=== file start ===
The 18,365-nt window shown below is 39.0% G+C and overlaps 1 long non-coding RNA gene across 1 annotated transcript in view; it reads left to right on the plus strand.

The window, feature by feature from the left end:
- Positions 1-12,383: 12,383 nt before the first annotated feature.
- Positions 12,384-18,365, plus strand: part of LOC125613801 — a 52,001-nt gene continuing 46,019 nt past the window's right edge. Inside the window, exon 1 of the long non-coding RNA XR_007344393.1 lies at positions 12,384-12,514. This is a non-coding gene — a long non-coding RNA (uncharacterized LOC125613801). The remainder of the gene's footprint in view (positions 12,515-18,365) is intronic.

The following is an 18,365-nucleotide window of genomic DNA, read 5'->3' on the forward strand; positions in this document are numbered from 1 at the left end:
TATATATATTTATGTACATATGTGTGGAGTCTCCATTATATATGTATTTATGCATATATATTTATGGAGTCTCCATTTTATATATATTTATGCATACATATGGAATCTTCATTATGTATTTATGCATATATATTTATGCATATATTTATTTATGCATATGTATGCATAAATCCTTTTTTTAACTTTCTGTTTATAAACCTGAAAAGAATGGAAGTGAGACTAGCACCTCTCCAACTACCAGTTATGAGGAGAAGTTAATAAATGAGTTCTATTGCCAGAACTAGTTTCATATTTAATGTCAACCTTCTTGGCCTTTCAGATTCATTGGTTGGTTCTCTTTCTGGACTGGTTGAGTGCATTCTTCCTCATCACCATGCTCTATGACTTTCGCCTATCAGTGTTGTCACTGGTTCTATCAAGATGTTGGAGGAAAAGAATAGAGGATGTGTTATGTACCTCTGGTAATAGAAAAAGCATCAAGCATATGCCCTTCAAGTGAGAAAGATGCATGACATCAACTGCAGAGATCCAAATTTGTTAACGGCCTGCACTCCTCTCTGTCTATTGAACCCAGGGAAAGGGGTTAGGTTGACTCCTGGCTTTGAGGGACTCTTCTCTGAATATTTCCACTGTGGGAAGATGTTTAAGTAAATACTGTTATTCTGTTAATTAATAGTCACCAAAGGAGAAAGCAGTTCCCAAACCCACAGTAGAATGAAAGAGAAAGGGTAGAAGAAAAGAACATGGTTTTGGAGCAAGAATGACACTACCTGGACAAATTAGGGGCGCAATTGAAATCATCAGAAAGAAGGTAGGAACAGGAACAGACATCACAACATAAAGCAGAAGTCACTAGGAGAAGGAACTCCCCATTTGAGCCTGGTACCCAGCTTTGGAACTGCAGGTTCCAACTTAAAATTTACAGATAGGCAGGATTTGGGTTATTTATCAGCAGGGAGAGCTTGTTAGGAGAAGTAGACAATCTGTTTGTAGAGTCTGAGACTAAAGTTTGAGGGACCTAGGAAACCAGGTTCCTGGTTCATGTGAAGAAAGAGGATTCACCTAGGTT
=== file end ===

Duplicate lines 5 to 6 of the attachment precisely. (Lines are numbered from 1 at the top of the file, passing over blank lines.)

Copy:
The following is an 18,365-nucleotide window of genomic DNA, read 5'->3' on the forward strand; positions in this document are numbered from 1 at the left end:
TATATATATTTATGTACATATGTGTGGAGTCTCCATTATATATGTATTTATGCATATATATTTATGGAGTCTCCATTTTATATATATTTATGCATACATATGGAATCTTCATTATGTATTTATGCATATATATTTATGCATATATTTATTTATGCATATGTATGCATAAATCCTTTTTTTAACTTTCTGTTTATAAACCTGAAAAGAATGGAAGTGAGACTAGCACCTCTCCAACTACCAGTTATGAGGAGAAGTTAATAAATGAGTTCTATTGCCAGAACTAGTTTCATATTTAATGTCAACCTTCTTGGCCTTTCAGATTCATTGGTTGGTTCTCTTTCTGGACTGGTTGAGTGCATTCTTCCTCATCACCATGCTCTATGACTTTCGCCTATCAGTGTTGTCACTGGTTCTATCAAGATGTTGGAGGAAAAGAATAGAGGATGTGTTATGTACCTCTGGTAATAGAAAAAGCATCAAGCATATGCCCTTCAAGTGAGAAAGATGCATGACATCAACTGCAGAGATCCAAATTTGTTAACGGCCTGCACTCCTCTCTGTCTATTGAACCCAGGGAAAGGGGTTAGGTTGACTCCTGGCTTTGAGGGACTCTTCTCTGAATATTTCCACTGTGGGAAGATGTTTAAGTAAATACTGTTATTCTGTTAATTAATAGTCACCAAAGGAGAAAGCAGTTCCCAAACCCACAGTAGAATGAAAGAGAAAGGGTAGAAGAAAAGAACATGGTTTTGGAGCAAGAATGACACTACCTGGACAAATTAGGGGCGCAATTGAAATCATCAGAAAGAAGGTAGGAACAGGAACAGACATCACAACATAAAGCAGAAGTCACTAGGAGAAGGAACTCCCCATTTGAGCCTGGTACCCAGCTTTGGAACTGCAGGTTCCAACTTAAAATTTACAGATAGGCAGGATTTGGGTTATTTATCAGCAGGGAGAGCTTGTTAGGAGAAGTAGACAATCTGTTTGTAGAGTCTGAGACTAAAGTTTGAGGGACCTAGGAAACCAGGTTCCTGGTTCATGTGAAGAAAGAGGATTCACCTAGGTT